In the months before and after a major
stock market crash, price fluctuations follow patterns similar to
those seen in natural phenomena such as heartbeats and earthquakes,
physicists write in the 17 February
Physical Review Letters.
A University of Tokyo team studied the Standard & Poor's S&P 500
index, focusing on small deviations from long-term index trends.
Such up-and-down blips in stock prices are usually "Gaussian," or
"normally" random, at least when measured over sufficiently long
time scales -- for example, for more than one day. That means that
fluctuations are likely to be small, while larger fluctuations are
less likely, their probabilities following a bell curve.
the team looked at 2-month periods surrounding major crashes such as
the Black Monday event of October 19, 1987, they saw a different
story: Fluctuations of all magnitudes were equally probable. As a
consequence, the graph of index fluctuations looked statistically
similar if plotted over different time scales, anywhere between time
scales of 4 minutes and two weeks.
Such behavior is called critical
in analogy with a ferromagnetic metal at the "critical temperature,"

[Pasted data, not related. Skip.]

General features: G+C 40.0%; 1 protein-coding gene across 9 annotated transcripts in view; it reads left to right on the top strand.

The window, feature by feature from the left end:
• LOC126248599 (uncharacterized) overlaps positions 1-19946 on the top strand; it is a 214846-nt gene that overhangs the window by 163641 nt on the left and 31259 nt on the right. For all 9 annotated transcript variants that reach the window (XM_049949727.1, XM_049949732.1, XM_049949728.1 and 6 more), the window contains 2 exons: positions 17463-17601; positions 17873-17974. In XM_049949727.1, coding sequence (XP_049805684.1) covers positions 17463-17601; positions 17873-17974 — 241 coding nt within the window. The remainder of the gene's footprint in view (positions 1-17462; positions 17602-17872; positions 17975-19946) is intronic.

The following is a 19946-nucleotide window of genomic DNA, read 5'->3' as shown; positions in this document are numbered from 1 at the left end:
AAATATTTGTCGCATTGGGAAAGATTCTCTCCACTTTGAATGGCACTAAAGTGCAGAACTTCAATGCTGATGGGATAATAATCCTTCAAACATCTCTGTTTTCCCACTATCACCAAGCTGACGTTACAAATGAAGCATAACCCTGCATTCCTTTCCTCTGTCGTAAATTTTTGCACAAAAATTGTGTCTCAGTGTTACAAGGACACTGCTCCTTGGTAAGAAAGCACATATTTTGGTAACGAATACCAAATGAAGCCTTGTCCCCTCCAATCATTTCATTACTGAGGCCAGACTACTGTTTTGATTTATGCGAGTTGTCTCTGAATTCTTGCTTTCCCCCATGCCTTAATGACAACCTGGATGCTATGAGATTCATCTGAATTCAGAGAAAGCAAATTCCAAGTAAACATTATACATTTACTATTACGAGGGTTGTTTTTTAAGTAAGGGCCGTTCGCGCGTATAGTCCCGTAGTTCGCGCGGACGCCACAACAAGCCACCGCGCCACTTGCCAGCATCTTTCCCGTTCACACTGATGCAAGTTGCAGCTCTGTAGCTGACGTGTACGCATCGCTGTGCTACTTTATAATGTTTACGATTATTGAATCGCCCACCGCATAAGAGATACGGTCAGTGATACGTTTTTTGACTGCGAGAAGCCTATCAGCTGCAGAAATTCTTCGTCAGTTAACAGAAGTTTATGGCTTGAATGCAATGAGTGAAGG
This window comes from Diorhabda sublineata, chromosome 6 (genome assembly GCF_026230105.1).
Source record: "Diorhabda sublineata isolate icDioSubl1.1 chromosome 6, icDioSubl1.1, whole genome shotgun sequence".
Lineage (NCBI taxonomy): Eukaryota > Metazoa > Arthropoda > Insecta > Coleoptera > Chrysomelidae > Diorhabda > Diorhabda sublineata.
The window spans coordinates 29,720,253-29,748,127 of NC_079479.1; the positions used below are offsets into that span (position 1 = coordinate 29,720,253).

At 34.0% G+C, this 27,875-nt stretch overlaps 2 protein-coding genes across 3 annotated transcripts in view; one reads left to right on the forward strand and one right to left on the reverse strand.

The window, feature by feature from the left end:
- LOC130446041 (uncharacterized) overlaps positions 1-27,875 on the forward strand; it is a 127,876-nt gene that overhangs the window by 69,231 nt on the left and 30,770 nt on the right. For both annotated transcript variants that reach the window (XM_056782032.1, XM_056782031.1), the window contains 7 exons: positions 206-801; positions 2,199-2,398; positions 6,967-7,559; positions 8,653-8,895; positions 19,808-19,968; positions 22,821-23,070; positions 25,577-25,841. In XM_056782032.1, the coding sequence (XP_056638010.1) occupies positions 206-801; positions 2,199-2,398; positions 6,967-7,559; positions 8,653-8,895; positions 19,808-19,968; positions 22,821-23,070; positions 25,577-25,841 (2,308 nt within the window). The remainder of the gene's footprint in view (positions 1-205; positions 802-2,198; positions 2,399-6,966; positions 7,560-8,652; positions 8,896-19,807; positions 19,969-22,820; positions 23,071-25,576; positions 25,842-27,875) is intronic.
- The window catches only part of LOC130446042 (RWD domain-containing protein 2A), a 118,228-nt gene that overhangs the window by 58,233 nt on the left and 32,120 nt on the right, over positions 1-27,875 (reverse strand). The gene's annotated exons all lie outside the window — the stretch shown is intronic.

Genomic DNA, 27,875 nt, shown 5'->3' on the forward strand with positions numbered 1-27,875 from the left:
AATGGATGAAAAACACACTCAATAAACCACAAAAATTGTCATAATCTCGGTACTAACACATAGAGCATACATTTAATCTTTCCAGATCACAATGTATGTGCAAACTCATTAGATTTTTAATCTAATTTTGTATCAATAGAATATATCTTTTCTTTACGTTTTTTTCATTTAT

when regions form where the metal's atoms arrange their spins in the
same direction, and these regions look similar at different levels
of magnification. This self-similarity is also seen in the time
intervals between heartbeats, or between earthquakes.
Mathematically, however, the stock market case differs in that the
probabilities do not change with the size of the event, while in
other cases of non-critical self-similarity, the probabilities
usually follow a so-called power law.
It is unclear what individual
trading decisions lead to criticality in the stock market, co-author
Zbigniew Struzik (zbigniew.struzik at p.u-tokyo.ac.jp) says, although
he and the team at the University of Tokyo are working on finding
explanations. Also unclear is whether the findings could one day
lead to an early-warning system to predict crashes, and if such a
system would precipitate a crash -- or create one artificially -- by
inducing panic. "It could compensate for or neutralize the crashes,
or make them worse," Struzik says.
Kiyono et al.,
Physical Review Letters, 17 February 2006
Contact Zbigniew Struzik, zbigniew.struzik at p.u-tokyo.ac.jp